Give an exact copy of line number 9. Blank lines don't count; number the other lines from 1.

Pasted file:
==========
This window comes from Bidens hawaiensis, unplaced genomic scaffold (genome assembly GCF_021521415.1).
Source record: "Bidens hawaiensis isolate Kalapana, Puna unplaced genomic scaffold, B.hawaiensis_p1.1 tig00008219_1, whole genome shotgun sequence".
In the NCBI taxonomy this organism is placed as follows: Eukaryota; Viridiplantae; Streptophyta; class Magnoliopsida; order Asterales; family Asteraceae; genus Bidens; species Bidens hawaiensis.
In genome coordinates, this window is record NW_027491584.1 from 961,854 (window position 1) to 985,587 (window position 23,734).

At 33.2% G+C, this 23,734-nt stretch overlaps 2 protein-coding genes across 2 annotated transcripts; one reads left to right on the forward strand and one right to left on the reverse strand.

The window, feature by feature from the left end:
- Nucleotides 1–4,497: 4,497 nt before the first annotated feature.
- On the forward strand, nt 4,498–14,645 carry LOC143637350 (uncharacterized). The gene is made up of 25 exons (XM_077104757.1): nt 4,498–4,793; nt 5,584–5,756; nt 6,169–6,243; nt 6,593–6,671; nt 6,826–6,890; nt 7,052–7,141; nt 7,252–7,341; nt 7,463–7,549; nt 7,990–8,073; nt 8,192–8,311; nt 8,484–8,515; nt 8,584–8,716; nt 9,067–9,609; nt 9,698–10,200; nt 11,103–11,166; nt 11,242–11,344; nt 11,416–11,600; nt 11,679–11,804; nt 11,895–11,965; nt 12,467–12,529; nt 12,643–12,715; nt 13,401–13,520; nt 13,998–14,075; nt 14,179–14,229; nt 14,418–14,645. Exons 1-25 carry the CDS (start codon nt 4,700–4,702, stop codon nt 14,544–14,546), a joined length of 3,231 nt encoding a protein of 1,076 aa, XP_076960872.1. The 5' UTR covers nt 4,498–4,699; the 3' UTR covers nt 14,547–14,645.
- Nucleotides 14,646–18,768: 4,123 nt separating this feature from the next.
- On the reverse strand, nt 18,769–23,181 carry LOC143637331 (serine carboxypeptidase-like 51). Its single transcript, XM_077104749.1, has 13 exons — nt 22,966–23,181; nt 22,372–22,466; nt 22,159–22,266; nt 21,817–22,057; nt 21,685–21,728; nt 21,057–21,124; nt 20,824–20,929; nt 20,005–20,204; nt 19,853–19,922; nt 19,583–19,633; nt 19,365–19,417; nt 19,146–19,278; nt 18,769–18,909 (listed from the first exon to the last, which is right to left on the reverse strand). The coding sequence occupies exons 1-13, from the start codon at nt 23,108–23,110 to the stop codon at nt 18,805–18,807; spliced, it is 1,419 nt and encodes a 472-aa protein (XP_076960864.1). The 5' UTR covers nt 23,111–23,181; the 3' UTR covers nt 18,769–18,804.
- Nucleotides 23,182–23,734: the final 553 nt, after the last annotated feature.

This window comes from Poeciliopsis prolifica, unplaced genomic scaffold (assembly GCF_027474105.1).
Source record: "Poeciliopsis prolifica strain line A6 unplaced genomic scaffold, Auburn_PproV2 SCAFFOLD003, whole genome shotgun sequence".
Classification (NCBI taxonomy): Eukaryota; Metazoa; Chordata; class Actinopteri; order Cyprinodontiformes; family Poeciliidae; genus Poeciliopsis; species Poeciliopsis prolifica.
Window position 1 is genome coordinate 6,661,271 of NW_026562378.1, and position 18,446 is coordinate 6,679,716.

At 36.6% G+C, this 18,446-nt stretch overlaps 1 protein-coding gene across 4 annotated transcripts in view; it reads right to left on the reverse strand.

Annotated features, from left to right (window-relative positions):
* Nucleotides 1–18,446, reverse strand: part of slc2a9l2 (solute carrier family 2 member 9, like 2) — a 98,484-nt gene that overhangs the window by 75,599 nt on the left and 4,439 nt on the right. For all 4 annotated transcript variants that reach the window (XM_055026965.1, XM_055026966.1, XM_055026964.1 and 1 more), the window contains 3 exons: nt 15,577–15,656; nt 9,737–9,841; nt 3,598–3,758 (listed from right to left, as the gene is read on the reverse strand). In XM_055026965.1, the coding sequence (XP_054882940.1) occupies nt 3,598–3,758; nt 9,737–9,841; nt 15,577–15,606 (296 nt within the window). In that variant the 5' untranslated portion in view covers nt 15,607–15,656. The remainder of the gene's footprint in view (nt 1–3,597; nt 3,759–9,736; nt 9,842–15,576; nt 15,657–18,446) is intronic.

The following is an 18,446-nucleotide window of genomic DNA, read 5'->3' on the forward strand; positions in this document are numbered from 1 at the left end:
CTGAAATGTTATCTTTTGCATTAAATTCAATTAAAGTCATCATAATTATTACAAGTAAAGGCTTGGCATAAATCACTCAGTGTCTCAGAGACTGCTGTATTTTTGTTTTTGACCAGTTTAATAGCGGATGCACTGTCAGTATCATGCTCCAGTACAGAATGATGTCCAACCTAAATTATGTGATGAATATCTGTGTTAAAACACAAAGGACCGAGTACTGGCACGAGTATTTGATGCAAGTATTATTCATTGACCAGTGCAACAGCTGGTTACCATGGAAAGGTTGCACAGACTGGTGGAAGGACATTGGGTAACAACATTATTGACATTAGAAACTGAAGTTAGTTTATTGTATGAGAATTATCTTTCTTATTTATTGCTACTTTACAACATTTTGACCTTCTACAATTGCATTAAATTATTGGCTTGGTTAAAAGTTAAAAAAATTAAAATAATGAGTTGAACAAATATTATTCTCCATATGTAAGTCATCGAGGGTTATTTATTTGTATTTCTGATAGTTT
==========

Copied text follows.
- Nucleotides 14,646–18,768: 4,123 nt separating this feature from the next.